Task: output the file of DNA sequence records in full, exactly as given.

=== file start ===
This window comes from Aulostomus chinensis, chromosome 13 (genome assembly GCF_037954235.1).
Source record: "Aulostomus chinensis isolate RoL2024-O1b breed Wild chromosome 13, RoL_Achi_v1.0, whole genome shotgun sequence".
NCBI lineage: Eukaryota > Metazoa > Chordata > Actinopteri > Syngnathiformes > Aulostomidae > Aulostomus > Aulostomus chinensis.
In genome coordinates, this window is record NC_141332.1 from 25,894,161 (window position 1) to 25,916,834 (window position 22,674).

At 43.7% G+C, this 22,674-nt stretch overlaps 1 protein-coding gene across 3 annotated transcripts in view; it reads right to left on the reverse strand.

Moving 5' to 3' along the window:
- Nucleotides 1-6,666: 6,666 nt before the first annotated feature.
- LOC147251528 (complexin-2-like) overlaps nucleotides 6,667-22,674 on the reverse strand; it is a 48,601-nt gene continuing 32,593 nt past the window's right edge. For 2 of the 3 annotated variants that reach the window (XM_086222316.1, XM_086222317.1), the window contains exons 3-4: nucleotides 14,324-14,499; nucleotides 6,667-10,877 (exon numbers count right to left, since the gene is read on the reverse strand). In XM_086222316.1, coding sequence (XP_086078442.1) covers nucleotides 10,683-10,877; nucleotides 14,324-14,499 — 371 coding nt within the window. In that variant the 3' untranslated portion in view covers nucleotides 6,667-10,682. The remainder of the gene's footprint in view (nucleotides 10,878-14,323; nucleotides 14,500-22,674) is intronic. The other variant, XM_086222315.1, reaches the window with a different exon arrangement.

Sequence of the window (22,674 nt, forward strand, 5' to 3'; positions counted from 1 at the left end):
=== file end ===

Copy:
This window comes from Aulostomus chinensis, chromosome 13 (genome assembly GCF_037954235.1).
Source record: "Aulostomus chinensis isolate RoL2024-O1b breed Wild chromosome 13, RoL_Achi_v1.0, whole genome shotgun sequence".
NCBI lineage: Eukaryota > Metazoa > Chordata > Actinopteri > Syngnathiformes > Aulostomidae > Aulostomus > Aulostomus chinensis.
In genome coordinates, this window is record NC_141332.1 from 25,894,161 (window position 1) to 25,916,834 (window position 22,674).

At 43.7% G+C, this 22,674-nt stretch overlaps 1 protein-coding gene across 3 annotated transcripts in view; it reads right to left on the reverse strand.

Moving 5' to 3' along the window:
- Nucleotides 1-6,666: 6,666 nt before the first annotated feature.
- LOC147251528 (complexin-2-like) overlaps nucleotides 6,667-22,674 on the reverse strand; it is a 48,601-nt gene continuing 32,593 nt past the window's right edge. For 2 of the 3 annotated variants that reach the window (XM_086222316.1, XM_086222317.1), the window contains exons 3-4: nucleotides 14,324-14,499; nucleotides 6,667-10,877 (exon numbers count right to left, since the gene is read on the reverse strand). In XM_086222316.1, coding sequence (XP_086078442.1) covers nucleotides 10,683-10,877; nucleotides 14,324-14,499 — 371 coding nt within the window. In that variant the 3' untranslated portion in view covers nucleotides 6,667-10,682. The remainder of the gene's footprint in view (nucleotides 10,878-14,323; nucleotides 14,500-22,674) is intronic. The other variant, XM_086222315.1, reaches the window with a different exon arrangement.

Sequence of the window (22,674 nt, forward strand, 5' to 3'; positions counted from 1 at the left end):